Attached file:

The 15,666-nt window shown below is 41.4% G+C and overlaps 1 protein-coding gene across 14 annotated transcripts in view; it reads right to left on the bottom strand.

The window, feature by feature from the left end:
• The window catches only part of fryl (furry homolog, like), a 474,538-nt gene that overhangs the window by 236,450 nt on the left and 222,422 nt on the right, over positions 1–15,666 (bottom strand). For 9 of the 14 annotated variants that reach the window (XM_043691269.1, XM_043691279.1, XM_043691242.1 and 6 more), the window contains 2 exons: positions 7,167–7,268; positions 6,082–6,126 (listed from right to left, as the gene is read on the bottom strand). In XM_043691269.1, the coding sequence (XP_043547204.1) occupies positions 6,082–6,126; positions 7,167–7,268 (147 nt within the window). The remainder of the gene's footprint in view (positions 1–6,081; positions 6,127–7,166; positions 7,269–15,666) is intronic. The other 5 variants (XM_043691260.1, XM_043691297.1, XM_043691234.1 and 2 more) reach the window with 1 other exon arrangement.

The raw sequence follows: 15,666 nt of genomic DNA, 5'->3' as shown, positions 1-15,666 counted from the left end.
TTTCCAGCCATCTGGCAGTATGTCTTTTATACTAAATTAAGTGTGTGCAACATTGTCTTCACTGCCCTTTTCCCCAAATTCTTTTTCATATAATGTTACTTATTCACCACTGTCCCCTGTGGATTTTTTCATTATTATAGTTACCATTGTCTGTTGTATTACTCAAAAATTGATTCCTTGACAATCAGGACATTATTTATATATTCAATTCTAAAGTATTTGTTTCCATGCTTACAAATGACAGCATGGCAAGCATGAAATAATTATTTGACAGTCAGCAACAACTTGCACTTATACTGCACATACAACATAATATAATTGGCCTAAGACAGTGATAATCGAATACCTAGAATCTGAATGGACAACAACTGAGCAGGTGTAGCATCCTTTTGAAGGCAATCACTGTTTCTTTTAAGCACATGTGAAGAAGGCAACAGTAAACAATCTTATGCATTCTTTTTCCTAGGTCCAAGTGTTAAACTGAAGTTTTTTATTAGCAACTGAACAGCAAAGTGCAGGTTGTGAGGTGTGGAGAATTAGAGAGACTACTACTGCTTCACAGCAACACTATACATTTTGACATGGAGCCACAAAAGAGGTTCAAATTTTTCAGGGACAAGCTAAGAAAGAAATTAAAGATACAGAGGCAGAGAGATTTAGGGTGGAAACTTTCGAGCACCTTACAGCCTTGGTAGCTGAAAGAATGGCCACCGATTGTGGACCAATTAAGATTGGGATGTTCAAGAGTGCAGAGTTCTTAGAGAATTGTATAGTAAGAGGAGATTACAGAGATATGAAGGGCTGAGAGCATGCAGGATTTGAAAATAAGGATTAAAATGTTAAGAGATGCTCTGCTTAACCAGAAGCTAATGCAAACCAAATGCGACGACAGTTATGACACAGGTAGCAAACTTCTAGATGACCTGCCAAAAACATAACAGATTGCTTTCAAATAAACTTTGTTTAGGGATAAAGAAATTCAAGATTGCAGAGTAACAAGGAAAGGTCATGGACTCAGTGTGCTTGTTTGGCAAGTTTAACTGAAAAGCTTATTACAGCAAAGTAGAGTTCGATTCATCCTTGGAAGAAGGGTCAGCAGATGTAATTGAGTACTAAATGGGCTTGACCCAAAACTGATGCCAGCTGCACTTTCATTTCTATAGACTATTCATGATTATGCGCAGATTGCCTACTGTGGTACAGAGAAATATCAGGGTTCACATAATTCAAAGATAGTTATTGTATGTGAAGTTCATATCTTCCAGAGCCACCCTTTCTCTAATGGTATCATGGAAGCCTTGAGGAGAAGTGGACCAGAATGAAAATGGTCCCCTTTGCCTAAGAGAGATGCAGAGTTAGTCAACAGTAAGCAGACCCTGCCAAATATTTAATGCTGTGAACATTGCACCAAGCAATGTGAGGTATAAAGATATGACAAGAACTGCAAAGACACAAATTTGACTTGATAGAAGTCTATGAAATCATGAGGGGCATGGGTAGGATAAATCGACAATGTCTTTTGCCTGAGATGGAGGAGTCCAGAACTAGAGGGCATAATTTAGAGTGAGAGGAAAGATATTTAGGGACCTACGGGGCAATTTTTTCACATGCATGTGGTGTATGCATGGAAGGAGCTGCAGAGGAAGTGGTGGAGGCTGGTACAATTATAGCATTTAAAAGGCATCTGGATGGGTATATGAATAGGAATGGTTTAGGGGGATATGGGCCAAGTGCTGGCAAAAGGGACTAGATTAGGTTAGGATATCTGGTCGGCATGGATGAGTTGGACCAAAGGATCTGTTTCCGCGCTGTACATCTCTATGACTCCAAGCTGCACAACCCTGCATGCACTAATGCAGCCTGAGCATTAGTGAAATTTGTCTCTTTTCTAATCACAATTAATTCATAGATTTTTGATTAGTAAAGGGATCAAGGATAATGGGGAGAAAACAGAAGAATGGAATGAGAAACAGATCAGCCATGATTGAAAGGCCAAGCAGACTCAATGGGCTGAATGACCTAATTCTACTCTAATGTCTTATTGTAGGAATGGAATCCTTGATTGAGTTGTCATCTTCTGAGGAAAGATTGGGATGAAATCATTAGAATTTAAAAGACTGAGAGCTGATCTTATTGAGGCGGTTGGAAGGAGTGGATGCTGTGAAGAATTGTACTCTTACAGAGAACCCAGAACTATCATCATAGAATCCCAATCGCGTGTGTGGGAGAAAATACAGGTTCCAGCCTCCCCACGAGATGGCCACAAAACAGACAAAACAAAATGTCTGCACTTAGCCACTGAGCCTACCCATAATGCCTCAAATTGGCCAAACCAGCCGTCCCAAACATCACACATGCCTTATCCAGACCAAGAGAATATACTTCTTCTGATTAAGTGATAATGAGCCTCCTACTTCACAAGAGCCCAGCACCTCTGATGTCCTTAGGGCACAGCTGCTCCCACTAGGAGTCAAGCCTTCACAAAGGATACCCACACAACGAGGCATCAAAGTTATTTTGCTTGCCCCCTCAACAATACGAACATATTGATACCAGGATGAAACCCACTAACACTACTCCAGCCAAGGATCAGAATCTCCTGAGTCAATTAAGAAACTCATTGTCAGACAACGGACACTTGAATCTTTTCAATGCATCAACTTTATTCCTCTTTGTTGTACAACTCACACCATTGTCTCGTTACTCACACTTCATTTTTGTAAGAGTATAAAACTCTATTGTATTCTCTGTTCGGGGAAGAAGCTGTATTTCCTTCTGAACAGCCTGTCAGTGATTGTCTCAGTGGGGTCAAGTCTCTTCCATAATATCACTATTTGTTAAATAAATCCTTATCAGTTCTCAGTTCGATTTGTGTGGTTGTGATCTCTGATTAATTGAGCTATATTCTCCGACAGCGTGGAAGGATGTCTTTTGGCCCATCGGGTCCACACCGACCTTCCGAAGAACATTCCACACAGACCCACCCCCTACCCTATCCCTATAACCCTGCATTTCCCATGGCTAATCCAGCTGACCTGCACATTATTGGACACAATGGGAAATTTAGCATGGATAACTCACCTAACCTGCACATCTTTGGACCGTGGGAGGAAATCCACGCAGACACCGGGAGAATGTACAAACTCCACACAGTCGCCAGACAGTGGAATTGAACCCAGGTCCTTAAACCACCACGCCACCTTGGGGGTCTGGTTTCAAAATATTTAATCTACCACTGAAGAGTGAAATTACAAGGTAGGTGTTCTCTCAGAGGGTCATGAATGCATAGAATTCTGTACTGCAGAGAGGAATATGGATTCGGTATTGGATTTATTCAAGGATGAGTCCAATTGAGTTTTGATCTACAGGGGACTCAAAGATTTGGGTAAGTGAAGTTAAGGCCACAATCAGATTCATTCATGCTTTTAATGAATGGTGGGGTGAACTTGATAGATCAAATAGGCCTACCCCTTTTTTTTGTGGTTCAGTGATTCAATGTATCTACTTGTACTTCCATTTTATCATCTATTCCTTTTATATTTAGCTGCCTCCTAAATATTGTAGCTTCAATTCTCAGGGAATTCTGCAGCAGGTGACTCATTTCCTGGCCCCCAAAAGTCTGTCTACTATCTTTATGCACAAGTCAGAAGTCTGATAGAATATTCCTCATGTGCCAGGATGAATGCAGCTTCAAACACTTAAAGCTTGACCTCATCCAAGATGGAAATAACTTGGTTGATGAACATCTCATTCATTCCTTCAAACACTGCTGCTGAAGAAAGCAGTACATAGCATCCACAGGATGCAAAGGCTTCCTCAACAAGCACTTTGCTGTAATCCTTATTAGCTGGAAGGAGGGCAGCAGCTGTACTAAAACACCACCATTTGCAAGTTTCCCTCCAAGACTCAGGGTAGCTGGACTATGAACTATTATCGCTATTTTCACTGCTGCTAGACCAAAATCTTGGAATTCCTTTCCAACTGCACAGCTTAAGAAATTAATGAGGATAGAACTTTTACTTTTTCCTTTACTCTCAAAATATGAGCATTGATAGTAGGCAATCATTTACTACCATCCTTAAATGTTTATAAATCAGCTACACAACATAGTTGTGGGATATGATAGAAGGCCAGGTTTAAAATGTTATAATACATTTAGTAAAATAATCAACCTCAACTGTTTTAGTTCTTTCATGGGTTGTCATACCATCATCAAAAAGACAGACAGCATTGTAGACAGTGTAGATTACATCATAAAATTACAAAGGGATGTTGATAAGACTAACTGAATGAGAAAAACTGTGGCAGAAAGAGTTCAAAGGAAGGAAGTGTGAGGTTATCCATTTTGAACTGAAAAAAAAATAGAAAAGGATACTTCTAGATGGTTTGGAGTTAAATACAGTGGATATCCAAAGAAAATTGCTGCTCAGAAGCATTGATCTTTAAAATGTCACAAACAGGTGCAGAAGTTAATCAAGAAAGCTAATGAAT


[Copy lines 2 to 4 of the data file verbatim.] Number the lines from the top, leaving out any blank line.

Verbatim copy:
The window, feature by feature from the left end:
• The window catches only part of fryl (furry homolog, like), a 474,538-nt gene that overhangs the window by 236,450 nt on the left and 222,422 nt on the right, over positions 1–15,666 (bottom strand). For 9 of the 14 annotated variants that reach the window (XM_043691269.1, XM_043691279.1, XM_043691242.1 and 6 more), the window contains 2 exons: positions 7,167–7,268; positions 6,082–6,126 (listed from right to left, as the gene is read on the bottom strand). In XM_043691269.1, the coding sequence (XP_043547204.1) occupies positions 6,082–6,126; positions 7,167–7,268 (147 nt within the window). The remainder of the gene's footprint in view (positions 1–6,081; positions 6,127–7,166; positions 7,269–15,666) is intronic. The other 5 variants (XM_043691260.1, XM_043691297.1, XM_043691234.1 and 2 more) reach the window with 1 other exon arrangement.

The raw sequence follows: 15,666 nt of genomic DNA, 5'->3' as shown, positions 1-15,666 counted from the left end.